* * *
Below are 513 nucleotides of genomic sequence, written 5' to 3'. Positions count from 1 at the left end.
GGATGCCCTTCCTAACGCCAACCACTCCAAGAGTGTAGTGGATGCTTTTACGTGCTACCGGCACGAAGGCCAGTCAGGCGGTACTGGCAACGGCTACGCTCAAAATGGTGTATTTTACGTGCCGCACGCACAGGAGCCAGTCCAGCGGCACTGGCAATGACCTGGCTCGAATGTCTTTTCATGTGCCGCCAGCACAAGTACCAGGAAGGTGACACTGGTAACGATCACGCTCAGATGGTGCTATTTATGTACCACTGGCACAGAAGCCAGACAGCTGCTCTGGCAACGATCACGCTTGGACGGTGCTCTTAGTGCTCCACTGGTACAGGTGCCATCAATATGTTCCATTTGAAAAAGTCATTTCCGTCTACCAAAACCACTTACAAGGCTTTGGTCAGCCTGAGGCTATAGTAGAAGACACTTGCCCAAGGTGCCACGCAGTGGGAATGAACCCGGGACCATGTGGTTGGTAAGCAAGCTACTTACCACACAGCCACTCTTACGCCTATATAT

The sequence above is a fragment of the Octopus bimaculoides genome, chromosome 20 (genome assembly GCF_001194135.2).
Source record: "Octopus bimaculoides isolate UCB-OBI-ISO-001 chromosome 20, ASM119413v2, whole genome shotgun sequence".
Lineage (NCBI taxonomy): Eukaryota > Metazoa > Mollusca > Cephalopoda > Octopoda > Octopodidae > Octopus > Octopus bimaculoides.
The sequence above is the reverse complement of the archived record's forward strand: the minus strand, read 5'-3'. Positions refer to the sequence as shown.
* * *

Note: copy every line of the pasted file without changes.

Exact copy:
Below are 513 nucleotides of genomic sequence, written 5' to 3'. Positions count from 1 at the left end.
GGATGCCCTTCCTAACGCCAACCACTCCAAGAGTGTAGTGGATGCTTTTACGTGCTACCGGCACGAAGGCCAGTCAGGCGGTACTGGCAACGGCTACGCTCAAAATGGTGTATTTTACGTGCCGCACGCACAGGAGCCAGTCCAGCGGCACTGGCAATGACCTGGCTCGAATGTCTTTTCATGTGCCGCCAGCACAAGTACCAGGAAGGTGACACTGGTAACGATCACGCTCAGATGGTGCTATTTATGTACCACTGGCACAGAAGCCAGACAGCTGCTCTGGCAACGATCACGCTTGGACGGTGCTCTTAGTGCTCCACTGGTACAGGTGCCATCAATATGTTCCATTTGAAAAAGTCATTTCCGTCTACCAAAACCACTTACAAGGCTTTGGTCAGCCTGAGGCTATAGTAGAAGACACTTGCCCAAGGTGCCACGCAGTGGGAATGAACCCGGGACCATGTGGTTGGTAAGCAAGCTACTTACCACACAGCCACTCTTACGCCTATATAT

The sequence above is a fragment of the Octopus bimaculoides genome, chromosome 20 (genome assembly GCF_001194135.2).
Source record: "Octopus bimaculoides isolate UCB-OBI-ISO-001 chromosome 20, ASM119413v2, whole genome shotgun sequence".
Lineage (NCBI taxonomy): Eukaryota > Metazoa > Mollusca > Cephalopoda > Octopoda > Octopodidae > Octopus > Octopus bimaculoides.
The sequence above is the reverse complement of the archived record's forward strand: the minus strand, read 5'-3'. Positions refer to the sequence as shown.